Tuesday, August 28, 2018

Washington and tea

Concubine Oolong from ShanLinXi, spring 2018
To drink tea properly in the present, it helps to study the history of tea. Likewise, I thought it would be helpful to read Washington, a life by Ron Chernow to understand the roots of the United States of America. When you grow up in France, like me, you learn about the American Revolution through the prism of France's Marquis de Lafayette. Such a prism was useful to get French pupils interested, but it may have reduced and distorted the role of other important players. These 800 pages should help me get me the proper perspective! However, for this blog post, since my readers are not all Americans, but are all tea drinkers, I propose to let you know about the many links I have found between George Washington and tea. I have found them very helpful to understand and remember his story.

1. Page 8: "... recent excavations have disclosed many unexpected touches of gentility. Among the artifacts unearthed have been a ... Wedgewood tea set, betokening an unmistakable air of affluence."
That his parents had a tea set shows that George Washington grew up in a wealthy family in Virginia. Before founding a republic, Washington and his family were part of the aristocracy of the colonies!

2. Page 115: "We entered one the huts of the blacks ... some utensils for cooking, but in the middle of this poverty, some cups and a teapot".
Washington was a slave owner, just like most/all planters in Virginia. He was tough, but not cruel. This detail of letting the slaves have a teapot and cups suggests that he was even kind to some of his slaves.

3. Page 119: "Then he had an unchanging breakfast of corn cakes, tea and honey."
Here we have it! Washington was one of us: he had tea every day!

4. Page 126: From Washington's diary about a party in someone else's home: "tea, and coffee which the drinkers could not distinguish from hot water sweetened".
Another proof that Washington liked the taste of tea and disliked it when hot water only tasted sweetened!
5. Tea played an important part in the American revolution. We've all heard about the Boston tea party. Here it's how it came about:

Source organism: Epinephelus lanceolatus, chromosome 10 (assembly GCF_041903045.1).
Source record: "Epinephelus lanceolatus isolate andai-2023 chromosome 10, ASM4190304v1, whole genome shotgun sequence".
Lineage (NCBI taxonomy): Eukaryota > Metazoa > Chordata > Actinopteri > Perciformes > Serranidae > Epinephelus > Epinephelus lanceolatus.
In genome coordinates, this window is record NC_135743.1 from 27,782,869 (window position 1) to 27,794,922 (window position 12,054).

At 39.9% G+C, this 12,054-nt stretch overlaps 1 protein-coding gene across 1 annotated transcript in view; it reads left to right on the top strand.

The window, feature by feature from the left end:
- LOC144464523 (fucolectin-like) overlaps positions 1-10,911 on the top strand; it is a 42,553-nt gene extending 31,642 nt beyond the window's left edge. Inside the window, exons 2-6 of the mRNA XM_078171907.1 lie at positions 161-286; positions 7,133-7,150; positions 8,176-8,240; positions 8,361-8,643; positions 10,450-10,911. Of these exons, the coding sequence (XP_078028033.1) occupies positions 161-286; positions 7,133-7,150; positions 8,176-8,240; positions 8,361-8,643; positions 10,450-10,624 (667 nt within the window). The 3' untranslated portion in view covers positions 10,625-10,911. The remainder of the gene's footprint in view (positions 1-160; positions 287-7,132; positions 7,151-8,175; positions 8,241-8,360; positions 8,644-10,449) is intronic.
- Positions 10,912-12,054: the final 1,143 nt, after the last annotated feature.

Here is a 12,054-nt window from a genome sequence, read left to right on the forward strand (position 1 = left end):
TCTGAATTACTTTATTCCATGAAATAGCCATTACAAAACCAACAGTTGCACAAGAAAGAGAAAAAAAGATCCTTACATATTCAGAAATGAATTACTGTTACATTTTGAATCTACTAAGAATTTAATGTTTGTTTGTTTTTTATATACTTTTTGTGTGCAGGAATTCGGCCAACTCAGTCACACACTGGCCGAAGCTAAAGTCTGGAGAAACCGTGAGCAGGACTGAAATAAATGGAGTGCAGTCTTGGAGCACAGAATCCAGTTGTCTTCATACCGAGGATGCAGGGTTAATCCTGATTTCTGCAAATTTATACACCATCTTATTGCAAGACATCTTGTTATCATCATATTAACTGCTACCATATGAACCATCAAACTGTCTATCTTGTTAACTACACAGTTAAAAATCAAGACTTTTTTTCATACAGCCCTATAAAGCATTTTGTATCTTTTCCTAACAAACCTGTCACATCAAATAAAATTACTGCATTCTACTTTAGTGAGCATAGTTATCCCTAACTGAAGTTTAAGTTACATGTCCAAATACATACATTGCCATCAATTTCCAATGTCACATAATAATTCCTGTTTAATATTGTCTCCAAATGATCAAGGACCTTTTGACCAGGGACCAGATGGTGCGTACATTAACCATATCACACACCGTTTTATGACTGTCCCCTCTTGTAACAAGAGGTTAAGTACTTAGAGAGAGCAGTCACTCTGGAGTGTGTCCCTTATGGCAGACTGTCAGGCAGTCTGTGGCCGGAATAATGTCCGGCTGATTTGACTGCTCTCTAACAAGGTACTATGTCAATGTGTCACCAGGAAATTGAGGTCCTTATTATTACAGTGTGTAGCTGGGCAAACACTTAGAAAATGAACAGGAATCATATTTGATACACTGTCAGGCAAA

- Page 143: "Great Britain again provoked colonial discontent in 1767 with the Townshend Acts, which placed duties on paint, glass, paper, and tea."
This made these products more expensive in the colonies, especially tea.

- Page 147: in July 1770 "the strategy was to undercut the dissidents by revoking the duties while retaining the one on tea".
How unfair for tea drinkers! Guess what happened next:

- Pages 165, 166: "On December 16, 1773, (when) a patriotic band, masquerading as Mohawk Indians, heaved 342 chests of tea into the Massachussets Bay.(...) The tea tax wasn't as punitive as is commonly supposed - the cost of tea to the colonists actually declined - but it threatened local merchants by eliminating smugglers and colonial middlemen, entrenching the East India Company's monopoly. (...) The next day Washington and other militant burgesses (...) ratified a boycott of tea."
I am doubtful about this claim that the cost of tea declined at that time. China was still the only source for tea for another 70 years or so. The boycott as reaction to the tax is also interesting: if Great Britain wants to make extra money from our tea consumption, we'll stop drinking it!

- Page 167: "Washington and his ally (...) gave Alexandria voters (...) a ball that evening that was punctilious in its choice of beverages: "Coffee and chocolate, but no tea."
This boycott only worked for a while. The colonists craved their tea so much that they had no choice but to declare their independence in the pursuit of tea happiness in July 1776!
I haven't finished the book, yet. There are no more mentions of tea after this point, so far. However, when speaking of New York city, which Washington tried to defend against the Brits in 1776, the Presbyterian chaplain Philip Fithian noted that :"The vile water here sickens us all". (Page 241). Diseases like malaria, typhoid, dysentery and smallpox were the first enemies of the American militias. Boiling water to kill bacteria was an essential act that saved lives! Also, this confirms that NYC water is more suitable for coffee than for tea, which explains a lot about the prevalence of one drink over another in the big apple!

Note: I chose to drink a high oxidized Oolong, a Concubine from Shan Lin Xi, in a late Ming dynasty Dehua (Blanc de Chine) teapot. The teapot's high spout is shaped like the neck of a white swan. This tall and elegant bird is a fitting reminder of the stature of Washington in American history! 

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